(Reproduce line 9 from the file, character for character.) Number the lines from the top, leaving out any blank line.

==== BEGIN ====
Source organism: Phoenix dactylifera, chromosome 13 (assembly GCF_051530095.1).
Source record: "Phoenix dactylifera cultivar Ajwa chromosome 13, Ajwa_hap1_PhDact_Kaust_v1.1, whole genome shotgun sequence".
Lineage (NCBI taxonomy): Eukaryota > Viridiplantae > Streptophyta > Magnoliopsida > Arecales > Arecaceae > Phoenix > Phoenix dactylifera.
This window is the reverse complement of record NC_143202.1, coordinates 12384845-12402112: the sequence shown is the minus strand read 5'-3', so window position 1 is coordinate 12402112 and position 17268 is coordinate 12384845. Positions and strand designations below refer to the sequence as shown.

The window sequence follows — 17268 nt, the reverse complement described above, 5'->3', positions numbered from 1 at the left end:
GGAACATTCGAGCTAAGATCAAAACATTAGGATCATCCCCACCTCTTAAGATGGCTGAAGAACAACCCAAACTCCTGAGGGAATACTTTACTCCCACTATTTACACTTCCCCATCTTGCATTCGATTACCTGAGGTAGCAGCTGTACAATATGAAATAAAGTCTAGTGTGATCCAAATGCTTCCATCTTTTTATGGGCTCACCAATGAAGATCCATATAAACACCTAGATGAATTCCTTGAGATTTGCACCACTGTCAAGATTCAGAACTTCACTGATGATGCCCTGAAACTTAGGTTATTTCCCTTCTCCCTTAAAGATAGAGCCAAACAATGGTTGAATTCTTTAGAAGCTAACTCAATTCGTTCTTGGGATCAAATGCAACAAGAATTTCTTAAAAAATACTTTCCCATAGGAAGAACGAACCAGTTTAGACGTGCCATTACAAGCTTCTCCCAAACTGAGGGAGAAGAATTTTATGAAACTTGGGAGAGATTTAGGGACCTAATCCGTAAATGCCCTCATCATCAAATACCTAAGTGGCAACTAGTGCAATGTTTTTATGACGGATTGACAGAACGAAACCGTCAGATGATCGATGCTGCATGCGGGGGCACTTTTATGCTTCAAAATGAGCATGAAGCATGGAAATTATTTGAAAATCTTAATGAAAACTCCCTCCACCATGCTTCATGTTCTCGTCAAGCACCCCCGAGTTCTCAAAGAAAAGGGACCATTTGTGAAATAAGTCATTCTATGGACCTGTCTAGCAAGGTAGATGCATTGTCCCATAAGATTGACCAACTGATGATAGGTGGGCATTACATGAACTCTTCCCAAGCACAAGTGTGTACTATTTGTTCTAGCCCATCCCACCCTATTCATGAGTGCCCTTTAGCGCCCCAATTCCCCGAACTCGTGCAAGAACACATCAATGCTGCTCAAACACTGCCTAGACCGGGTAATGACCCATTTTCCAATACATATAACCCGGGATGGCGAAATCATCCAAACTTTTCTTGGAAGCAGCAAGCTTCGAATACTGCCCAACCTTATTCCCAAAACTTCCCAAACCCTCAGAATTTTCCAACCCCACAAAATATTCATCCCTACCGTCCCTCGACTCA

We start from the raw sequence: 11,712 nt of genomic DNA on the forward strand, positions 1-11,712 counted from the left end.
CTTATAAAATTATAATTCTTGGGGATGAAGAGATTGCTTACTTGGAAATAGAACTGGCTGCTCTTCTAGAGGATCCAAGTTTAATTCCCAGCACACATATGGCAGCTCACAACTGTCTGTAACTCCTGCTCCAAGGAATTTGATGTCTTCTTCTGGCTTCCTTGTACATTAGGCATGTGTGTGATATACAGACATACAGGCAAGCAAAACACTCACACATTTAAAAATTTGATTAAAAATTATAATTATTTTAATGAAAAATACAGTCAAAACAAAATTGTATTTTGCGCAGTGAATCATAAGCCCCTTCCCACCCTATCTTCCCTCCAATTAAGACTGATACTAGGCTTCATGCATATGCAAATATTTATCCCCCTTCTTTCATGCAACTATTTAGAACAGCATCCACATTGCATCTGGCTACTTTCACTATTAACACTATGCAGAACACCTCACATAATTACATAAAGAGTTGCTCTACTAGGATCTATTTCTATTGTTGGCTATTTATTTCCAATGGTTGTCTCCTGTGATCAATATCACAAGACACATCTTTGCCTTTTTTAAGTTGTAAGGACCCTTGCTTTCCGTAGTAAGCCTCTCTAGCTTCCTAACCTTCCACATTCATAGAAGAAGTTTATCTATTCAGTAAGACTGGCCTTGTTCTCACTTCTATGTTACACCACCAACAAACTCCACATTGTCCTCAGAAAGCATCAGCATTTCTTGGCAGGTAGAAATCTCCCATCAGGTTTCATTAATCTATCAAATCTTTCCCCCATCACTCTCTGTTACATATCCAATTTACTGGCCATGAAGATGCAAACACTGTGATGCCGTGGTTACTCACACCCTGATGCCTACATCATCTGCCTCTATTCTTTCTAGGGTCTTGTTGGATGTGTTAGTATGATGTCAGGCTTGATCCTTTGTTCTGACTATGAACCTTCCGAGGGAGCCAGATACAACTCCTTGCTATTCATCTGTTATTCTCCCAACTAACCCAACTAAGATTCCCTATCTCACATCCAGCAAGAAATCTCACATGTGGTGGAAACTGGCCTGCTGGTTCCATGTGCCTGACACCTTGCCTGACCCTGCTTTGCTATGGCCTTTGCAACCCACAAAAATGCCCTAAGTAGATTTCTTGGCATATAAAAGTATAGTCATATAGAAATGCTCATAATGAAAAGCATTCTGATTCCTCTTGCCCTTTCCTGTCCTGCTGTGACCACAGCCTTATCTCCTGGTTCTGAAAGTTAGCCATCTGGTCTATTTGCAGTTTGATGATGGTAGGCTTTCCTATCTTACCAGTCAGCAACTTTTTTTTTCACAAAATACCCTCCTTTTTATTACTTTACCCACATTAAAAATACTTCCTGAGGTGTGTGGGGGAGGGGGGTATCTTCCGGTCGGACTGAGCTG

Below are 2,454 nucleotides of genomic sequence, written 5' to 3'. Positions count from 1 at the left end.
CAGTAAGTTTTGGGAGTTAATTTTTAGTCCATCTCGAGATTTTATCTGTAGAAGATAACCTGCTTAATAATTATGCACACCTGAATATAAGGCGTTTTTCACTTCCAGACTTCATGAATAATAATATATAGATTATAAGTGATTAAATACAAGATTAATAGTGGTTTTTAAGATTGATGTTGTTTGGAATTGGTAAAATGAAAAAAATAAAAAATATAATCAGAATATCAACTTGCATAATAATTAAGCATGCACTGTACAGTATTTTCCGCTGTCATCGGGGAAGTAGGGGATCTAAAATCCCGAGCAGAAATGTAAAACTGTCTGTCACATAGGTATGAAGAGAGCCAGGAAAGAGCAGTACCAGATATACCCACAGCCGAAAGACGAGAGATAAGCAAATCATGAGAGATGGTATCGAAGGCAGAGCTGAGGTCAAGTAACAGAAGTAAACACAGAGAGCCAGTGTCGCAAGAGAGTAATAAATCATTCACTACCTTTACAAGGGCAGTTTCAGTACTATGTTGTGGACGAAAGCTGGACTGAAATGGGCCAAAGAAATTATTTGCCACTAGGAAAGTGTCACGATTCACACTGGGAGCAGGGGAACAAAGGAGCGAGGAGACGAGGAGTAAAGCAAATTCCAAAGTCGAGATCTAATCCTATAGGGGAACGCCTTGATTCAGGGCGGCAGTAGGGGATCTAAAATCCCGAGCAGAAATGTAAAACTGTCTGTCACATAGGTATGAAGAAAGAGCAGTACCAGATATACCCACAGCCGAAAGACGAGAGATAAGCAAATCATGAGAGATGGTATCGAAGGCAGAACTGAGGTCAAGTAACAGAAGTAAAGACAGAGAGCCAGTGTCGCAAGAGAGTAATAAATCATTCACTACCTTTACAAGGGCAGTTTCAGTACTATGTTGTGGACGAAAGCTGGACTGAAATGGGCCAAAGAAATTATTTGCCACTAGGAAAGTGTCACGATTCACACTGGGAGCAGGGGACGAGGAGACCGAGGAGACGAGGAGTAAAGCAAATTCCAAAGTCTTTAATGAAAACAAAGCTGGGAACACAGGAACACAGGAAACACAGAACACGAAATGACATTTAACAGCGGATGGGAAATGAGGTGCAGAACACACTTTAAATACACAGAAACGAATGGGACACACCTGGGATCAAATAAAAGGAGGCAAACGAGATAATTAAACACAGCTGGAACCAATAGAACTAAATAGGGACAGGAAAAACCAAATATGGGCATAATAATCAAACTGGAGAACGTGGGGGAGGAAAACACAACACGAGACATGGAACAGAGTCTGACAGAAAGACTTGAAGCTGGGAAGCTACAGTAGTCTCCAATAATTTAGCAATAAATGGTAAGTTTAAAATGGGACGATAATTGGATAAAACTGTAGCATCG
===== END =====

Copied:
Below are 2,454 nucleotides of genomic sequence, written 5' to 3'. Positions count from 1 at the left end.